Previous studies have shown that stereotypes lead to differential beliefs which in turn correlate with differential performance. As for the actual mechanisms linking beliefs and performance, these can be related to changes in effort or in under or overconfidenceDr Santiago Sanchez Pages
18 July 2022
Study examines impact of stereotyping on performance in chess
Stereotypes around women’s ability to play chess could explain why they perform worse when playing against men in competitive environments, a new study has suggested.
Despite no evidence of an innate advantage for men, female expert chess players were found to make 11 per cent more errors when competing against their male counterparts, while men were observed to continue playing longer – by eight per cent on average - against women even when they would normally have resigned against a man.
Both factors mean women earn fewer points on average against male opponents in competitive chess - even after researchers controlled for player fixed effects, the ages, and the expected performance (as measured by the Elo rating) of the players involved.
The findings were published in a new paper, Gender, Competition and Performance: Evidence from Chess Players, co-authored by Dr Santiago Sanchez-Pages (King’s College London), Dr Peter Backus (University of Manchester), Dr Maria Cubel (University of Bath), Dr Matej Guid (University of Ljubljana) and Enrique Lopez Manas.
The researchers said: “We found that the effect of the gender composition of the game on outcomes is driven largely by female players making larger errors when playing against males. This is in contrast with male players, who play equally well regardless of the sex of the opponent.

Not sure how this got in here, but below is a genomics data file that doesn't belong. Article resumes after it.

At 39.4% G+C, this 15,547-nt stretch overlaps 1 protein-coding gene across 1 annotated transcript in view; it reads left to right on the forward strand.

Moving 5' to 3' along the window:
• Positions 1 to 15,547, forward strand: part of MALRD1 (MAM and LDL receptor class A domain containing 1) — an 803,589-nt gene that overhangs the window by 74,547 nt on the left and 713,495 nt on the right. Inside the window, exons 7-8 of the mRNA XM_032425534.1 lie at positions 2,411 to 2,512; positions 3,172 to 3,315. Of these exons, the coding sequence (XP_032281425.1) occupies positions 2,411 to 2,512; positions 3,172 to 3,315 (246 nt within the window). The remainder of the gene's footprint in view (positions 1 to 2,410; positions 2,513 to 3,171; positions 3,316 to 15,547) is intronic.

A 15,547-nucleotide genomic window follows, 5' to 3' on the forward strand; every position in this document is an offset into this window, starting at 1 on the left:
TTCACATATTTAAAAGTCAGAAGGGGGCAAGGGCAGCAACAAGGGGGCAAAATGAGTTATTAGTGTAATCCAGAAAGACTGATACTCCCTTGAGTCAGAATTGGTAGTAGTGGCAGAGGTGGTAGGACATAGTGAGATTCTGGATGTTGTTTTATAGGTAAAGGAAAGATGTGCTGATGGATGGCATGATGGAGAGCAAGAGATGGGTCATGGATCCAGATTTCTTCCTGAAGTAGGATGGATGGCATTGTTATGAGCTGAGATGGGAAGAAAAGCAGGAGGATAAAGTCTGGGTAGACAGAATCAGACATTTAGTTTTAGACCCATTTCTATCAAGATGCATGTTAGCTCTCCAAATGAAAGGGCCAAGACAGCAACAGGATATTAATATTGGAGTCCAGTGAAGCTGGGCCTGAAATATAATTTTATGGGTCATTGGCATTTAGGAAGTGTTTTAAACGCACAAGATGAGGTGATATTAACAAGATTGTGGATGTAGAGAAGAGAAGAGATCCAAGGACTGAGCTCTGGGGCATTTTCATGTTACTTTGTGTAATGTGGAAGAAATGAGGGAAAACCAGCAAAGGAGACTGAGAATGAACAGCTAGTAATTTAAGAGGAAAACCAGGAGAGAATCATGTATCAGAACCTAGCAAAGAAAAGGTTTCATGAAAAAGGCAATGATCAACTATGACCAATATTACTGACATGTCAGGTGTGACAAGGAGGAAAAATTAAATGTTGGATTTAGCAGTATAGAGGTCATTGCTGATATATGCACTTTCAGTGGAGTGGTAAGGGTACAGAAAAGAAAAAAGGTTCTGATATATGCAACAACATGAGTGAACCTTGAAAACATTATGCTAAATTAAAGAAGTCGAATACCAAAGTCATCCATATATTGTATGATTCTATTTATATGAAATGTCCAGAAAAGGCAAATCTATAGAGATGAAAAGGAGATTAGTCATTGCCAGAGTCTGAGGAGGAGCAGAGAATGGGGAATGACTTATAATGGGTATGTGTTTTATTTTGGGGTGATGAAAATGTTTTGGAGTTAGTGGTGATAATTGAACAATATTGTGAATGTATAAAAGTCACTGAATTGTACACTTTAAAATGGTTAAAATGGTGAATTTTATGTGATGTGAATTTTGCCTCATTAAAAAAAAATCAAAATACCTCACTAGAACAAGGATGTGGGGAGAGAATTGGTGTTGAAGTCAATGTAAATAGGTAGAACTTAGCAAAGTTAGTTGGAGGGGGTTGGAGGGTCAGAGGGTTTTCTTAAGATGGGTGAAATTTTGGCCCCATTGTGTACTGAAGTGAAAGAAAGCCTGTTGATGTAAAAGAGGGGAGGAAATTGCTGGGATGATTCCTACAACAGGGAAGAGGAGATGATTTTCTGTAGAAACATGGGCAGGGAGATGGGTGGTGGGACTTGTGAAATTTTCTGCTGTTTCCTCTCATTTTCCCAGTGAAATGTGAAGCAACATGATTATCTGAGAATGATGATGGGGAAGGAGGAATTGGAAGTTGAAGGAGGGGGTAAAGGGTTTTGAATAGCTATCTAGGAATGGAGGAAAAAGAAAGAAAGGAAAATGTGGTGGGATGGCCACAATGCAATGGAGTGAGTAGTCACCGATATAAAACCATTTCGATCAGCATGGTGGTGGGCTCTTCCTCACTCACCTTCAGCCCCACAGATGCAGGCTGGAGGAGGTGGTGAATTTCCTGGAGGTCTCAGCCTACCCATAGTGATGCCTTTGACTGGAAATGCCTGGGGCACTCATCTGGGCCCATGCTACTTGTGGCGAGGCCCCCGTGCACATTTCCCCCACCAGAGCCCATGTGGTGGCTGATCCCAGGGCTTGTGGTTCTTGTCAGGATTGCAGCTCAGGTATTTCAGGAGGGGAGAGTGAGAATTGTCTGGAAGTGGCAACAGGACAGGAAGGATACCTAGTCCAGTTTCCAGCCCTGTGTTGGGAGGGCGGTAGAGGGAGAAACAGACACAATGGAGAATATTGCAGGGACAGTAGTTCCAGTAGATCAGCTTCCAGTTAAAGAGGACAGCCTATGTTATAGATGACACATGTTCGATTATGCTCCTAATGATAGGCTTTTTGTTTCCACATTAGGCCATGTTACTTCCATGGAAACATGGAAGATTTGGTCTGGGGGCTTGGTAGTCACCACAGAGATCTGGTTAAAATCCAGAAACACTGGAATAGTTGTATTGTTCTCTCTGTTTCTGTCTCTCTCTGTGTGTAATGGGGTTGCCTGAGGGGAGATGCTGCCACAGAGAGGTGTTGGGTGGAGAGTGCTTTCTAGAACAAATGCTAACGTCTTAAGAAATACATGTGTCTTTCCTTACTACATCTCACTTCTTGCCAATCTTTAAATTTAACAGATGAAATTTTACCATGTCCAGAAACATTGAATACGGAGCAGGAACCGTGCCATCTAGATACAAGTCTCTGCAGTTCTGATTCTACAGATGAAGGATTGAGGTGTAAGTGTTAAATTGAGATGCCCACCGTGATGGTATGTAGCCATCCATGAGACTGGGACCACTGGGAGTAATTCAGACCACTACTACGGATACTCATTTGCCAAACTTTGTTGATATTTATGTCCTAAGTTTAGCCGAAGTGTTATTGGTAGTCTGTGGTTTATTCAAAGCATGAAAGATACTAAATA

“We also found that, on average, men persisted longer before resigning when playing against a woman, decreasing the points that a female player can expect to earn against a male opponent.
“Our results provide evidence that inter-gender competition changes the behaviour of both men and women in ways that are detrimental to the outcomes of women.”
Researchers used data from more than 79,000 games of chess played by 14,056 players from 154 national federations over a period of 18 months.
One explanation offered by the researchers for the disparity in outcome between men and women is deep-seated beliefs about that relative ability of women to play chess. Women constitute only about 11 per cent of mixed-sex tournament players and two per cent of Grandmasters.
The researchers said: “Previous studies have shown that stereotypes lead to differential beliefs which in turn correlate with differential performance. As for the actual mechanisms linking beliefs and performance, these can be related to changes in effort or in under or overconfidence.”
The study, set to be published in the journal Quantitative Economics, can be read in full here.